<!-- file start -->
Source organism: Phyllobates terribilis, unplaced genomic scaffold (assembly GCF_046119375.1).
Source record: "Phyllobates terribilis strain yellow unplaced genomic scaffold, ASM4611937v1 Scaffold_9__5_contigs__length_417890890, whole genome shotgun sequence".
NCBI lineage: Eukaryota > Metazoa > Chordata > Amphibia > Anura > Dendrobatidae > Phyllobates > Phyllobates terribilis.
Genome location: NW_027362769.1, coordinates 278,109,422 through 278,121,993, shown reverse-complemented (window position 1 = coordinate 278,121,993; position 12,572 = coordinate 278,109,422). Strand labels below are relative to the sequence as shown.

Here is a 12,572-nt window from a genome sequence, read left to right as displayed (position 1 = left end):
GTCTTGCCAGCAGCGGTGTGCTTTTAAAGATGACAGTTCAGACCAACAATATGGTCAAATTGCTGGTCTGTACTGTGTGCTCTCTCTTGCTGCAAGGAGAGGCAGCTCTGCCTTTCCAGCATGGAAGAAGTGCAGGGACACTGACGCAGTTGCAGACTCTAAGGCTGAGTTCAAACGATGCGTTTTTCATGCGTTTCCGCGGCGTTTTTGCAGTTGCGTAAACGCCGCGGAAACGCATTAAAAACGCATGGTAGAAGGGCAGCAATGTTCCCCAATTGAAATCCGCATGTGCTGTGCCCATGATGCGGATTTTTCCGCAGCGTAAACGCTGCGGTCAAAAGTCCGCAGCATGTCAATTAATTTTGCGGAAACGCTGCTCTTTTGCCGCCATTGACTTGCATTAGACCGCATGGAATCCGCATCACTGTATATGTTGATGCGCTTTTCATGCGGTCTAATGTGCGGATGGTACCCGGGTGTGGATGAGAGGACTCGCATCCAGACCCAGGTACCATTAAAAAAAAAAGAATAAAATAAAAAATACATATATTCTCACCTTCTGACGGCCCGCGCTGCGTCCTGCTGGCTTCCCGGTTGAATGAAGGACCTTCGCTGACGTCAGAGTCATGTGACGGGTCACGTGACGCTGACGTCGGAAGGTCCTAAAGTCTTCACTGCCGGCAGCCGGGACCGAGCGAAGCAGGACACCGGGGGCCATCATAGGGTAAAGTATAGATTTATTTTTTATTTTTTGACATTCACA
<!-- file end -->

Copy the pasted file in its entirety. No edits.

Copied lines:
Source organism: Phyllobates terribilis, unplaced genomic scaffold (assembly GCF_046119375.1).
Source record: "Phyllobates terribilis strain yellow unplaced genomic scaffold, ASM4611937v1 Scaffold_9__5_contigs__length_417890890, whole genome shotgun sequence".
NCBI lineage: Eukaryota > Metazoa > Chordata > Amphibia > Anura > Dendrobatidae > Phyllobates > Phyllobates terribilis.
Genome location: NW_027362769.1, coordinates 278,109,422 through 278,121,993, shown reverse-complemented (window position 1 = coordinate 278,121,993; position 12,572 = coordinate 278,109,422). Strand labels below are relative to the sequence as shown.

Here is a 12,572-nt window from a genome sequence, read left to right as displayed (position 1 = left end):
GTCTTGCCAGCAGCGGTGTGCTTTTAAAGATGACAGTTCAGACCAACAATATGGTCAAATTGCTGGTCTGTACTGTGTGCTCTCTCTTGCTGCAAGGAGAGGCAGCTCTGCCTTTCCAGCATGGAAGAAGTGCAGGGACACTGACGCAGTTGCAGACTCTAAGGCTGAGTTCAAACGATGCGTTTTTCATGCGTTTCCGCGGCGTTTTTGCAGTTGCGTAAACGCCGCGGAAACGCATTAAAAACGCATGGTAGAAGGGCAGCAATGTTCCCCAATTGAAATCCGCATGTGCTGTGCCCATGATGCGGATTTTTCCGCAGCGTAAACGCTGCGGTCAAAAGTCCGCAGCATGTCAATTAATTTTGCGGAAACGCTGCTCTTTTGCCGCCATTGACTTGCATTAGACCGCATGGAATCCGCATCACTGTATATGTTGATGCGCTTTTCATGCGGTCTAATGTGCGGATGGTACCCGGGTGTGGATGAGAGGACTCGCATCCAGACCCAGGTACCATTAAAAAAAAAAGAATAAAATAAAAAATACATATATTCTCACCTTCTGACGGCCCGCGCTGCGTCCTGCTGGCTTCCCGGTTGAATGAAGGACCTTCGCTGACGTCAGAGTCATGTGACGGGTCACGTGACGCTGACGTCGGAAGGTCCTAAAGTCTTCACTGCCGGCAGCCGGGACCGAGCGAAGCAGGACACCGGGGGCCATCATAGGGTAAAGTATAGATTTATTTTTTATTTTTTGACATTCACA